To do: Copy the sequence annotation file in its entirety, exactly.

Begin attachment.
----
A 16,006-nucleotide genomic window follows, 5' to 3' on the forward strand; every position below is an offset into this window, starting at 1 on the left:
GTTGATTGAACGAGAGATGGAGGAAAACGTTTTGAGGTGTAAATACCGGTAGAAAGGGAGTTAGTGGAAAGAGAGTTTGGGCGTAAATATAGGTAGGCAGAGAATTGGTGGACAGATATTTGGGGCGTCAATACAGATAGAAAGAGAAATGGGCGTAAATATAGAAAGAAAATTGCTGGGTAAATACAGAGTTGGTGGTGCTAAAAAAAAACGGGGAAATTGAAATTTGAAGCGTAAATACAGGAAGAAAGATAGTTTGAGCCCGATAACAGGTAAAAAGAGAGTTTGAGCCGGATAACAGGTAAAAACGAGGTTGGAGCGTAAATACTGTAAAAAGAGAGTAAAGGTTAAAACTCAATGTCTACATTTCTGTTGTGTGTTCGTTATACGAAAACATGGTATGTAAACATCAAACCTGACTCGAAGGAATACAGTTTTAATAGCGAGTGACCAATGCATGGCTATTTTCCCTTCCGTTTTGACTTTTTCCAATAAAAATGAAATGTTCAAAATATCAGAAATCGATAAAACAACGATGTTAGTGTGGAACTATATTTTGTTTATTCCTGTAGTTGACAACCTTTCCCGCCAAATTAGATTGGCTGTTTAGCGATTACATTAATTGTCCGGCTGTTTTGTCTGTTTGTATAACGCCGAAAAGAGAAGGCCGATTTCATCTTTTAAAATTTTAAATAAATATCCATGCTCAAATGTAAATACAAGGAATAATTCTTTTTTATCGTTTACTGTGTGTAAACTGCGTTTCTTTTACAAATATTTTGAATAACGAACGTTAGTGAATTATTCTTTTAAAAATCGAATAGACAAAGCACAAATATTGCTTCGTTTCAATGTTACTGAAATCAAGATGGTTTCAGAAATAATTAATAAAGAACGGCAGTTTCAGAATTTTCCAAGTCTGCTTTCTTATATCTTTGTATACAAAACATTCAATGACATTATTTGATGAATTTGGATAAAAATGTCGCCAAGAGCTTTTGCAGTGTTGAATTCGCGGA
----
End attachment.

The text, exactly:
A 16,006-nucleotide genomic window follows, 5' to 3' on the forward strand; every position below is an offset into this window, starting at 1 on the left:
GTTGATTGAACGAGAGATGGAGGAAAACGTTTTGAGGTGTAAATACCGGTAGAAAGGGAGTTAGTGGAAAGAGAGTTTGGGCGTAAATATAGGTAGGCAGAGAATTGGTGGACAGATATTTGGGGCGTCAATACAGATAGAAAGAGAAATGGGCGTAAATATAGAAAGAAAATTGCTGGGTAAATACAGAGTTGGTGGTGCTAAAAAAAAACGGGGAAATTGAAATTTGAAGCGTAAATACAGGAAGAAAGATAGTTTGAGCCCGATAACAGGTAAAAAGAGAGTTTGAGCCGGATAACAGGTAAAAACGAGGTTGGAGCGTAAATACTGTAAAAAGAGAGTAAAGGTTAAAACTCAATGTCTACATTTCTGTTGTGTGTTCGTTATACGAAAACATGGTATGTAAACATCAAACCTGACTCGAAGGAATACAGTTTTAATAGCGAGTGACCAATGCATGGCTATTTTCCCTTCCGTTTTGACTTTTTCCAATAAAAATGAAATGTTCAAAATATCAGAAATCGATAAAACAACGATGTTAGTGTGGAACTATATTTTGTTTATTCCTGTAGTTGACAACCTTTCCCGCCAAATTAGATTGGCTGTTTAGCGATTACATTAATTGTCCGGCTGTTTTGTCTGTTTGTATAACGCCGAAAAGAGAAGGCCGATTTCATCTTTTAAAATTTTAAATAAATATCCATGCTCAAATGTAAATACAAGGAATAATTCTTTTTTATCGTTTACTGTGTGTAAACTGCGTTTCTTTTACAAATATTTTGAATAACGAACGTTAGTGAATTATTCTTTTAAAAATCGAATAGACAAAGCACAAATATTGCTTCGTTTCAATGTTACTGAAATCAAGATGGTTTCAGAAATAATTAATAAAGAACGGCAGTTTCAGAATTTTCCAAGTCTGCTTTCTTATATCTTTGTATACAAAACATTCAATGACATTATTTGATGAATTTGGATAAAAATGTCGCCAAGAGCTTTTGCAGTGTTGAATTCGCGGA